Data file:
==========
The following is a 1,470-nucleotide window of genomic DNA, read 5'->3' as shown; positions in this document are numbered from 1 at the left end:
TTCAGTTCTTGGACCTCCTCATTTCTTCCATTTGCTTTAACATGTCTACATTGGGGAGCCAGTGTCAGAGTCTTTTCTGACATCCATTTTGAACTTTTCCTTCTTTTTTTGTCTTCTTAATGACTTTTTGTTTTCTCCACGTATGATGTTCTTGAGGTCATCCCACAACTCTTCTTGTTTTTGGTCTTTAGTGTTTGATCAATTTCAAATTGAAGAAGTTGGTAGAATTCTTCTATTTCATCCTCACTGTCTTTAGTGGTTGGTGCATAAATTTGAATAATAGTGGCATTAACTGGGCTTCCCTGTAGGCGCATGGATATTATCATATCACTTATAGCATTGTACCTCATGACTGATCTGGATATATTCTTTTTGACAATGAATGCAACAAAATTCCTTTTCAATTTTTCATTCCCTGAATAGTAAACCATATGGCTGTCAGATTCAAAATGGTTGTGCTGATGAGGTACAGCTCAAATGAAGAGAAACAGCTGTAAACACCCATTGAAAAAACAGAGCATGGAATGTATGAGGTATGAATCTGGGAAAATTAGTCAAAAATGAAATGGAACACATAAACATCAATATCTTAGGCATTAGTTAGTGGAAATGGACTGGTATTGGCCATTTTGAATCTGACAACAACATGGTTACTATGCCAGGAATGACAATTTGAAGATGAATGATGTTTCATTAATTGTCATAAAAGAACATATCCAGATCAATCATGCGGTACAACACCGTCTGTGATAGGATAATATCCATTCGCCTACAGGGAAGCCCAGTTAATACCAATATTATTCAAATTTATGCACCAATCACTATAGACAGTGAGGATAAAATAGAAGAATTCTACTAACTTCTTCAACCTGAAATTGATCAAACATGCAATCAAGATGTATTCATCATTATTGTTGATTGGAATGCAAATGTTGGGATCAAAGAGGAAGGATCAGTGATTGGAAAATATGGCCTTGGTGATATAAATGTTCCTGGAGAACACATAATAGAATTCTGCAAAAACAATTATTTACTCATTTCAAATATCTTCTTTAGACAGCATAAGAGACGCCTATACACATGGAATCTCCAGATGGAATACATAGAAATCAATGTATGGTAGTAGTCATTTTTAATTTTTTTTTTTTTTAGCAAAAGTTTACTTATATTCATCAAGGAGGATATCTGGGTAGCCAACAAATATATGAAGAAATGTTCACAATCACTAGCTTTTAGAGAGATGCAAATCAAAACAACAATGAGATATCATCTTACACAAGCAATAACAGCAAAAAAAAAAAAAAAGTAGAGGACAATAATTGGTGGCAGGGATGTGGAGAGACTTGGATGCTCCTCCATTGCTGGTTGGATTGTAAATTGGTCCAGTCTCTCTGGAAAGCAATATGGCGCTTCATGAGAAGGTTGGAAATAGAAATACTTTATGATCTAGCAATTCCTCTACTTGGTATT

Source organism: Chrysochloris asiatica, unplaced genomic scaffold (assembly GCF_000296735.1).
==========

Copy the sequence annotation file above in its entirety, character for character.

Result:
The following is a 1,470-nucleotide window of genomic DNA, read 5'->3' as shown; positions in this document are numbered from 1 at the left end:
TTCAGTTCTTGGACCTCCTCATTTCTTCCATTTGCTTTAACATGTCTACATTGGGGAGCCAGTGTCAGAGTCTTTTCTGACATCCATTTTGAACTTTTCCTTCTTTTTTTGTCTTCTTAATGACTTTTTGTTTTCTCCACGTATGATGTTCTTGAGGTCATCCCACAACTCTTCTTGTTTTTGGTCTTTAGTGTTTGATCAATTTCAAATTGAAGAAGTTGGTAGAATTCTTCTATTTCATCCTCACTGTCTTTAGTGGTTGGTGCATAAATTTGAATAATAGTGGCATTAACTGGGCTTCCCTGTAGGCGCATGGATATTATCATATCACTTATAGCATTGTACCTCATGACTGATCTGGATATATTCTTTTTGACAATGAATGCAACAAAATTCCTTTTCAATTTTTCATTCCCTGAATAGTAAACCATATGGCTGTCAGATTCAAAATGGTTGTGCTGATGAGGTACAGCTCAAATGAAGAGAAACAGCTGTAAACACCCATTGAAAAAACAGAGCATGGAATGTATGAGGTATGAATCTGGGAAAATTAGTCAAAAATGAAATGGAACACATAAACATCAATATCTTAGGCATTAGTTAGTGGAAATGGACTGGTATTGGCCATTTTGAATCTGACAACAACATGGTTACTATGCCAGGAATGACAATTTGAAGATGAATGATGTTTCATTAATTGTCATAAAAGAACATATCCAGATCAATCATGCGGTACAACACCGTCTGTGATAGGATAATATCCATTCGCCTACAGGGAAGCCCAGTTAATACCAATATTATTCAAATTTATGCACCAATCACTATAGACAGTGAGGATAAAATAGAAGAATTCTACTAACTTCTTCAACCTGAAATTGATCAAACATGCAATCAAGATGTATTCATCATTATTGTTGATTGGAATGCAAATGTTGGGATCAAAGAGGAAGGATCAGTGATTGGAAAATATGGCCTTGGTGATATAAATGTTCCTGGAGAACACATAATAGAATTCTGCAAAAACAATTATTTACTCATTTCAAATATCTTCTTTAGACAGCATAAGAGACGCCTATACACATGGAATCTCCAGATGGAATACATAGAAATCAATGTATGGTAGTAGTCATTTTTAATTTTTTTTTTTTTTAGCAAAAGTTTACTTATATTCATCAAGGAGGATATCTGGGTAGCCAACAAATATATGAAGAAATGTTCACAATCACTAGCTTTTAGAGAGATGCAAATCAAAACAACAATGAGATATCATCTTACACAAGCAATAACAGCAAAAAAAAAAAAAAAGTAGAGGACAATAATTGGTGGCAGGGATGTGGAGAGACTTGGATGCTCCTCCATTGCTGGTTGGATTGTAAATTGGTCCAGTCTCTCTGGAAAGCAATATGGCGCTTCATGAGAAGGTTGGAAATAGAAATACTTTATGATCTAGCAATTCCTCTACTTGGTATT

Source organism: Chrysochloris asiatica, unplaced genomic scaffold (assembly GCF_000296735.1).